From The Fort Collins Coloradoan (Jacy Marmaduke):
[Northern Water] unveiled a $53 million fish and wildlife mitigation and enhancement plan for the Northern Integrated Supply Project (NISP), which proposes to funnel Poudre water into two reservoirs for 15 Northern Colorado municipalities and water districts. Among the involved communities are Windsor and the Fort Collins-Loveland Water District. The city of Fort Collins is not one of the entities that would receive water from the project.
Northern Water’s mitigation plan includes strategies to preserve some of the Poudre’s peak flows, protect wildlife habitat near the project’s larger proposed reservoir, improve the river channel and keep more water than originally planned in the river through Fort Collins.
But that’s not enough, opponents say. Project opponent Save the Poudre argues the Poudre sorely needs the high springtime flows that NISP would use to fill its reservoirs…
Northern Water project manager Jerry Gibbens, who is leading NISP mitigation efforts, highlighted four key parts of the plan for those who don’t get through all 144 pages of the document.
Keep some water in the Poudre through Fort Collins: NISP aficionados have heard of this one. Northern Water plans to run 14,000 acre feet of diverted water down a 12-mile stretch of the Poudre in Fort Collins before recapturing it for storage. The goal is to prevent dry-up spots on the Poudre in Fort Collins and preserve flows between 18 and 25 cubic feet per second.
Preserve some peak flows: Basically, Northern Water would hold off on Poudre diversions for up to three peak flow days each year, depending on whether conditions are wet, dry or about average.
During wet conditions when the reservoirs are full, Northern Water would divert no water from the Poudre during the three peak flow days. On average years, Northern Water would aim for up to three high-flow days with no diversions.
“During dry years when we’re trying to get every drop, we probably won’t have any opportunity to bypass (diversions),” Gibbens said.
Improve the river channel: The plan earmarks money for a channel and habitat improvement plan along the river. Northern Water plans to focus on 2.4 miles specifically: 1.2 miles within a reach of the Poudre from the Poudre Valley Canal to the intersection of Highway 14 and Highway 287, and 1.2 miles in the Watson Lake area north of Bellvue. Northern would fund channel reconstruction and habitat improvements. Northern also identified five sites for riparian vegetation improvement.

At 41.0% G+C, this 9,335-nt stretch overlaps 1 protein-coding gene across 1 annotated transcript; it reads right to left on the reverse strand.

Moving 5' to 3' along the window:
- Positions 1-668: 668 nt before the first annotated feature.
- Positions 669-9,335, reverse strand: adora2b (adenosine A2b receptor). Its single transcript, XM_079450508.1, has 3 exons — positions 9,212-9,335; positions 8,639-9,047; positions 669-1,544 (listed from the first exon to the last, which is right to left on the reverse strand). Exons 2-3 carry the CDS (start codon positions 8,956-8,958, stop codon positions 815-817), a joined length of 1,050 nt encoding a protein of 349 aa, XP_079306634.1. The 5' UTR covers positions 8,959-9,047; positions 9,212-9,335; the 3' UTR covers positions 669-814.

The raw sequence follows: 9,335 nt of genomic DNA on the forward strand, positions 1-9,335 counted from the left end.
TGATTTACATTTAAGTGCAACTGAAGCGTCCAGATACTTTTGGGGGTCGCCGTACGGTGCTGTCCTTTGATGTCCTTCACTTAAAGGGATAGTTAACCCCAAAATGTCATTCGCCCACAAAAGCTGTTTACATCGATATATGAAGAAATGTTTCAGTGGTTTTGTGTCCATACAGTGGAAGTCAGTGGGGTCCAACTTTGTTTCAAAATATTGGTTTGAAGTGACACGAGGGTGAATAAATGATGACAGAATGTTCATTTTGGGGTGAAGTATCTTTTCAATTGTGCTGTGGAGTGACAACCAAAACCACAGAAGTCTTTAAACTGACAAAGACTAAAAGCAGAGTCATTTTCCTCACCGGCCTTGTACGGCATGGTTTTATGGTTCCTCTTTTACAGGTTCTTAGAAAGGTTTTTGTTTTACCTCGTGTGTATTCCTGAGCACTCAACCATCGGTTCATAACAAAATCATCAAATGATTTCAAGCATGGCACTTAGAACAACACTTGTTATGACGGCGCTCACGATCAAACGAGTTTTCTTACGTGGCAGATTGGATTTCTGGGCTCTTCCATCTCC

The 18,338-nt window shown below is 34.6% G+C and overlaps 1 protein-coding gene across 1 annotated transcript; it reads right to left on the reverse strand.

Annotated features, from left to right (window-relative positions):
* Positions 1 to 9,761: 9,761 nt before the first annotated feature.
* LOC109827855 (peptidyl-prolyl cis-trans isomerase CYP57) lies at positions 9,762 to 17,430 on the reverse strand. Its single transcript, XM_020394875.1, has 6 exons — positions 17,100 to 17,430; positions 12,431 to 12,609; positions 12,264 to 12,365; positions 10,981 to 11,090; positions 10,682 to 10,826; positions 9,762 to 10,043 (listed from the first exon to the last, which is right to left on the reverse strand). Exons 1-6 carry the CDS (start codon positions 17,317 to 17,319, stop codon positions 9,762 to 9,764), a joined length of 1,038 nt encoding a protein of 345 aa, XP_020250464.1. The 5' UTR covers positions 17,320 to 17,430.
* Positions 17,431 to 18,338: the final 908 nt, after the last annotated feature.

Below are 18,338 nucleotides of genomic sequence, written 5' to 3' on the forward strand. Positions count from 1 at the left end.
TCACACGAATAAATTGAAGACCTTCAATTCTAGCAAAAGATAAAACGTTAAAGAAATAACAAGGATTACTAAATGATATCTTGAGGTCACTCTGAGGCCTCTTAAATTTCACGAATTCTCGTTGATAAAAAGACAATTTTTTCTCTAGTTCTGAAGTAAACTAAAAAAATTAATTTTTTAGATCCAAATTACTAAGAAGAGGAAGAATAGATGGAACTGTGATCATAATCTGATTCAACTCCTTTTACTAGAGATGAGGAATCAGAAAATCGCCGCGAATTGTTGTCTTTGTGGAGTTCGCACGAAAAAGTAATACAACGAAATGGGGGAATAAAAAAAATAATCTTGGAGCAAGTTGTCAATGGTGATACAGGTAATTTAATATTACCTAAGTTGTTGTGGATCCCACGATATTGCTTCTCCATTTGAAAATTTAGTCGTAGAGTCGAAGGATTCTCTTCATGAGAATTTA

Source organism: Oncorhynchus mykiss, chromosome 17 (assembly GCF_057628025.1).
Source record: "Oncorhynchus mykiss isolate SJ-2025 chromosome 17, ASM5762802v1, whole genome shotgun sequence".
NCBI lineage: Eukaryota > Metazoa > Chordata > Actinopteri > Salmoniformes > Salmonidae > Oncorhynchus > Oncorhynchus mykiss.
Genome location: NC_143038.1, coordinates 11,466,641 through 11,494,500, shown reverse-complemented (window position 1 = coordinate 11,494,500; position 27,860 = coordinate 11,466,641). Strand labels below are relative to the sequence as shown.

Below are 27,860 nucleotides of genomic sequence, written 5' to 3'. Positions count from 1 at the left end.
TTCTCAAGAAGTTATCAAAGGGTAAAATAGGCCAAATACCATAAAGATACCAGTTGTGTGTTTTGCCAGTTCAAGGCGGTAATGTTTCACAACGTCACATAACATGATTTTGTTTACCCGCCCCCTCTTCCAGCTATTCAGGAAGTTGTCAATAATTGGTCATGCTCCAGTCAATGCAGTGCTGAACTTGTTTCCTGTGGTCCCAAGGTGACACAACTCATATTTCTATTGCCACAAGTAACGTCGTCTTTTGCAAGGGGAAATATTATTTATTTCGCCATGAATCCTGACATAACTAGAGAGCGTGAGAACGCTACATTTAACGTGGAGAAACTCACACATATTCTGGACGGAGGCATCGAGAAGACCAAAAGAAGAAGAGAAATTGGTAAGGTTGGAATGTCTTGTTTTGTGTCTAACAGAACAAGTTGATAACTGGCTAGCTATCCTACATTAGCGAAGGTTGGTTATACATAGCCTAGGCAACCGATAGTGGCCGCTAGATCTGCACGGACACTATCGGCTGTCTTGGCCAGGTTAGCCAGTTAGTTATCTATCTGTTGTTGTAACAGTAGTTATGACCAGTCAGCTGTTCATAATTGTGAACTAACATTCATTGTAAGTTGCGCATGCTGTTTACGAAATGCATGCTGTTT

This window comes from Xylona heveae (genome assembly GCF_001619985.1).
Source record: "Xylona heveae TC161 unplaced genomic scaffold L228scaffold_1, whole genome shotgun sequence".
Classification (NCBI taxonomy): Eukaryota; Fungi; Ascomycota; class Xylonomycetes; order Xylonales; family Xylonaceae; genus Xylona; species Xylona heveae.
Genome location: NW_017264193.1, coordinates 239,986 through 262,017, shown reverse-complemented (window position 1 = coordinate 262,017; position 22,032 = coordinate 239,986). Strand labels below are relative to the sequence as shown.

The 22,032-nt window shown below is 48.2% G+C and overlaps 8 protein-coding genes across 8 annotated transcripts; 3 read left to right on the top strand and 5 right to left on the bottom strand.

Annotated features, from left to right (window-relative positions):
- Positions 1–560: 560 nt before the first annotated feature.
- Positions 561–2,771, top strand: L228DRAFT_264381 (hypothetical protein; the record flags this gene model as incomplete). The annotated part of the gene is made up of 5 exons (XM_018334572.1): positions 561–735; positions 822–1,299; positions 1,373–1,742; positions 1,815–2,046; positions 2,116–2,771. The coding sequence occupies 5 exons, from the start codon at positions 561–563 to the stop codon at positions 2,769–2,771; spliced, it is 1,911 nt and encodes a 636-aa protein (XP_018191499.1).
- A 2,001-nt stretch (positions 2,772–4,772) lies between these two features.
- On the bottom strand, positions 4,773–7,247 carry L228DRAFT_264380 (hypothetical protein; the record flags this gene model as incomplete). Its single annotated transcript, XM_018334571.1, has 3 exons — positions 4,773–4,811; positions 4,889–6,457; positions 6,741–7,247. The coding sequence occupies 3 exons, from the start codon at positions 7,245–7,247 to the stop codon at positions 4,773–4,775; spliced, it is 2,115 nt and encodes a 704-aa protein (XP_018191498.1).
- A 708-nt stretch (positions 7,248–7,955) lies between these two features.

Conserve wildlife habitat near Glade Reservoir: Northern Water plans to put a conservation easement on land it owns around the proposed location of Glade Reservoir, the project’s larger reservoir northwest of Fort Collins. Northern plans to buy more land in the area for the same purpose. A conservation easement would protect the land from being sold for urban development, Gibbens said.
The plan also addresses water quality monitoring, water temperature mitigation, fish and bird habitat and a host of other issues. Check out northernwater.org for the full plan – but do it sooner rather than later. Colorado Parks and Wildlife is accepting public comments on the plan for 60 days, until early August.
CPW will hold an open house to talk to the public about the plan at The Ranch in Loveland at 4-7:30 p.m. June 27. Later this summer, the Colorado Parks and Wildlife Commission might suggest changes to the mitigation plan…
Gibbens said NISP won’t hamper the Poudre’s peak flows during about 82 percent of years, either because of Northern’s plans to sometimes preserve peak flows or because Northern Water’s water right is out of priority during peak flow days. Colorado water rights operate on a first-come, first-served basis, so those who own older water rights get to use the water before those who own newer water rights.
Still, NISP would result in lower average springtime flows on the Poudre, according to Northern Water’s projections. Project proponents point out it would also increase low flows during the fall and winter.
“We still will have diversions for water supply purposes, but we feel that this plan really allows those water supply withdrawals and environmental needs of the river to coexist and actually make the river a better river with the project than without it,” Gibbens said.
If approved by the U.S. Army Corps of Engineers, NISP will yield 40,000 acre-feet of water per year to participants. An acre-foot is about 326,000 gallons, enough to meet the water needs of three to four urban households for a year.
NISP participants include Windsor, Eaton, Firestone, Frederick, the Fort Collins-Loveland Water District, Fort Lupton, Fort Morgan, Severance, Lafayette, Erie, Evans, Left Hand Water District, Morgan County Quality Water District, Central Weld County Water District and Dacono.